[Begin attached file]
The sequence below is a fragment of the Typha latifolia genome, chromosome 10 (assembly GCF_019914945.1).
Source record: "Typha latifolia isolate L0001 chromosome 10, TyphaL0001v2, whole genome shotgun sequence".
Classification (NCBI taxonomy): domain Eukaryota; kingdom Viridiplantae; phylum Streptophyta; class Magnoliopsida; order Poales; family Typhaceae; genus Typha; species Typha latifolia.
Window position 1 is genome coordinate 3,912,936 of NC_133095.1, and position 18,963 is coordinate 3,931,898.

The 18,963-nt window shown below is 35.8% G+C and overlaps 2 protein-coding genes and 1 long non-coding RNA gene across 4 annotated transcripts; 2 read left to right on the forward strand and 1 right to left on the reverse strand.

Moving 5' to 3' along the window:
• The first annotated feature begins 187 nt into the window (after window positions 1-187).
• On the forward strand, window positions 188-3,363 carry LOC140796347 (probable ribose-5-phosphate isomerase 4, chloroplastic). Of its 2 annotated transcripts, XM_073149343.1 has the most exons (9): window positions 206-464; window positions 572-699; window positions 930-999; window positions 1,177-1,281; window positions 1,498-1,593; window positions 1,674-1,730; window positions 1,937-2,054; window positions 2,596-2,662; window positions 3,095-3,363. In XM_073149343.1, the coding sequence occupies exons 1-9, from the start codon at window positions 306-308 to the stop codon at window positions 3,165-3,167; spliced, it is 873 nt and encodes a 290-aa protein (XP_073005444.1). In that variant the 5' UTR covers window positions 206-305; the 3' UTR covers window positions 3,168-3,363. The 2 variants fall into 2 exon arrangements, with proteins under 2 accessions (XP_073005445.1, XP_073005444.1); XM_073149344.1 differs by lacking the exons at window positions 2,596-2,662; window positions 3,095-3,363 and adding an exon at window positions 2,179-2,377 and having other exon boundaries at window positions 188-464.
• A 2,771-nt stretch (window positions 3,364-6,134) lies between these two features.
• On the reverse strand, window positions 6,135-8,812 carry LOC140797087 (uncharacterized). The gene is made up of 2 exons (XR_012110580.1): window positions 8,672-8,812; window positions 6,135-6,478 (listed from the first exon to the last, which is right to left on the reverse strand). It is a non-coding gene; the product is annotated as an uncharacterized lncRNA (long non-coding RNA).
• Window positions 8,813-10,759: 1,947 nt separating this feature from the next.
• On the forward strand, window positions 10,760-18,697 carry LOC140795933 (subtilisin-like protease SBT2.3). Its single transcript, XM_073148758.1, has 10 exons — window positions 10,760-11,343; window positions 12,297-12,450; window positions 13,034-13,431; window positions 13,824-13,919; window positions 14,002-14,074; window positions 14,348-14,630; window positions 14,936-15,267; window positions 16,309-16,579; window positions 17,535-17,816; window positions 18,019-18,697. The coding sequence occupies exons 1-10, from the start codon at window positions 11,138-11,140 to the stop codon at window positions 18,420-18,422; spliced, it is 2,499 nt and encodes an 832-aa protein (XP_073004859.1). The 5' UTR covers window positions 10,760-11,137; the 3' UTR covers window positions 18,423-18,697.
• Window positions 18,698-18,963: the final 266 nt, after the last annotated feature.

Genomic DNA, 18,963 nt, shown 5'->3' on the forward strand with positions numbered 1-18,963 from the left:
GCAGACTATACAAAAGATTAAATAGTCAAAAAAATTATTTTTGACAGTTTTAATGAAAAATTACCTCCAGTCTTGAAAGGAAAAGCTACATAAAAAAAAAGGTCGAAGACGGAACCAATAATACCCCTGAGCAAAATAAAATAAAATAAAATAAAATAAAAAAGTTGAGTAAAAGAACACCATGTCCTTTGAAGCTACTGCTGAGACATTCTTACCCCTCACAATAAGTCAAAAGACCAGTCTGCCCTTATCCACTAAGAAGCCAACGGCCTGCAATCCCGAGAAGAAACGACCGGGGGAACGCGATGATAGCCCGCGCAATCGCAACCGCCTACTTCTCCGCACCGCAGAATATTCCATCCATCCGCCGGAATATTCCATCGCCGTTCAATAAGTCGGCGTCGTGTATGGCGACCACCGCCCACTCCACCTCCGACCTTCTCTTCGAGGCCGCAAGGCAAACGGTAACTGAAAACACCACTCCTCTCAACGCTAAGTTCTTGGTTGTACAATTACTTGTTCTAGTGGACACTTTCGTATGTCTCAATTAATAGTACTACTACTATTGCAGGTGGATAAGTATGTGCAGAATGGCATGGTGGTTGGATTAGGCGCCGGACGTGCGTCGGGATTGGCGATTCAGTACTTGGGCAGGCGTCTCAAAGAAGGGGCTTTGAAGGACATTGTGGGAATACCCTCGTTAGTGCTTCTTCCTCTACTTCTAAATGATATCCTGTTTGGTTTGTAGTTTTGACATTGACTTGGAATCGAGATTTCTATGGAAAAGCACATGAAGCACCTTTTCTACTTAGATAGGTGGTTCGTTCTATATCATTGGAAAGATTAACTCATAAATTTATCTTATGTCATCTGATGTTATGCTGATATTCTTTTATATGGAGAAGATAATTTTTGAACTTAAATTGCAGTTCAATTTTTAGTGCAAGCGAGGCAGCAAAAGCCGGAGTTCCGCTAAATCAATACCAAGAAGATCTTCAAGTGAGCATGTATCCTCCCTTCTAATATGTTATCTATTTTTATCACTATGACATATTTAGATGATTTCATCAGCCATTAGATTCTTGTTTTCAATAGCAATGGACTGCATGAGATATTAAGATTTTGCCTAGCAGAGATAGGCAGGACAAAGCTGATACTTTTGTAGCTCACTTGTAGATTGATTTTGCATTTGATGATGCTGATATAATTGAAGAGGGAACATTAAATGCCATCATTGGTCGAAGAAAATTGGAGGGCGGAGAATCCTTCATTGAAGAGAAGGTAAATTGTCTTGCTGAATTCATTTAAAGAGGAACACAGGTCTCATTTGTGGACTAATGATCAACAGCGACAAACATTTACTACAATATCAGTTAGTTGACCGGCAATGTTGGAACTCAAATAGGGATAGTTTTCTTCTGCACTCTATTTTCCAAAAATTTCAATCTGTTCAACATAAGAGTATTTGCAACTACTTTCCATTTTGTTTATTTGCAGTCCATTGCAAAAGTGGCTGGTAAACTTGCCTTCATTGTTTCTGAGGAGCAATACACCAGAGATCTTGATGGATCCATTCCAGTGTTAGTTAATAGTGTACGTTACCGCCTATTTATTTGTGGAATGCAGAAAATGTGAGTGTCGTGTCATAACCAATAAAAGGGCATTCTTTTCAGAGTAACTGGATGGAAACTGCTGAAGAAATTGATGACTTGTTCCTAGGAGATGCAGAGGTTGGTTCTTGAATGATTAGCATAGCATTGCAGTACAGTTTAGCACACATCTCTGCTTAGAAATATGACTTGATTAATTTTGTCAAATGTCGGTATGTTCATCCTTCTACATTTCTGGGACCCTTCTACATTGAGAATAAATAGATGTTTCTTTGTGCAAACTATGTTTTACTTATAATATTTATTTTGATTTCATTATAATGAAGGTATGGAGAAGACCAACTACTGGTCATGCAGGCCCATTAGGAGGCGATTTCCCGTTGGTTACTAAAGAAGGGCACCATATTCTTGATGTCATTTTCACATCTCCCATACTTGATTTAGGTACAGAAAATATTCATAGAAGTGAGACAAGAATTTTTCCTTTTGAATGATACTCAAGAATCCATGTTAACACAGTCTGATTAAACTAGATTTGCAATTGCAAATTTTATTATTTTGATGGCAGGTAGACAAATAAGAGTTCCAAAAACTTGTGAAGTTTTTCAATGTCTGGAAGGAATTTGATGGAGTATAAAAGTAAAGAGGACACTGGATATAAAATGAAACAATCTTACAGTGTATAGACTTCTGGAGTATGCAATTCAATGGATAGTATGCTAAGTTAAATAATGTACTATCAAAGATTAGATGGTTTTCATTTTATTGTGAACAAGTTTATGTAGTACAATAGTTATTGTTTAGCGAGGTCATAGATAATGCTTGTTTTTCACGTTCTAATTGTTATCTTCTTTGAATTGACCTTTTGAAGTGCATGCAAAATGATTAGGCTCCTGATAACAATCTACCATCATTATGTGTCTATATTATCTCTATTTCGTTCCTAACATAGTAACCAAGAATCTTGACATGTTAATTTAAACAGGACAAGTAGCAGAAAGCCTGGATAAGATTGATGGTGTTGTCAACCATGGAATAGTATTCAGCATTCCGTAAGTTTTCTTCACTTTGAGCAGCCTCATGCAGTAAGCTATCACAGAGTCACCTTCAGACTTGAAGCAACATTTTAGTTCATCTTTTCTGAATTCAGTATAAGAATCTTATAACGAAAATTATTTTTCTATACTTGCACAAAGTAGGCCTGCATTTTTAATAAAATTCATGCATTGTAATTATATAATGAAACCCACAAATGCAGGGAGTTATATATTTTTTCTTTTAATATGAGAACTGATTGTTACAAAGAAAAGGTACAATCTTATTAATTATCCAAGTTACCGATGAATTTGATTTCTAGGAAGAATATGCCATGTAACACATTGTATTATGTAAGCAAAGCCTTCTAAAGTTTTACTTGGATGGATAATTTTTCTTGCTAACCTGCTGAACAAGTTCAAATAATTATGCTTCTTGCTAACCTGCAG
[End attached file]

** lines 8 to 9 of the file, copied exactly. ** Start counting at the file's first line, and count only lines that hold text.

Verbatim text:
• On the forward strand, window positions 188-3,363 carry LOC140796347 (probable ribose-5-phosphate isomerase 4, chloroplastic). Of its 2 annotated transcripts, XM_073149343.1 has the most exons (9): window positions 206-464; window positions 572-699; window positions 930-999; window positions 1,177-1,281; window positions 1,498-1,593; window positions 1,674-1,730; window positions 1,937-2,054; window positions 2,596-2,662; window positions 3,095-3,363. In XM_073149343.1, the coding sequence occupies exons 1-9, from the start codon at window positions 306-308 to the stop codon at window positions 3,165-3,167; spliced, it is 873 nt and encodes a 290-aa protein (XP_073005444.1). In that variant the 5' UTR covers window positions 206-305; the 3' UTR covers window positions 3,168-3,363. The 2 variants fall into 2 exon arrangements, with proteins under 2 accessions (XP_073005445.1, XP_073005444.1); XM_073149344.1 differs by lacking the exons at window positions 2,596-2,662; window positions 3,095-3,363 and adding an exon at window positions 2,179-2,377 and having other exon boundaries at window positions 188-464.
• A 2,771-nt stretch (window positions 3,364-6,134) lies between these two features.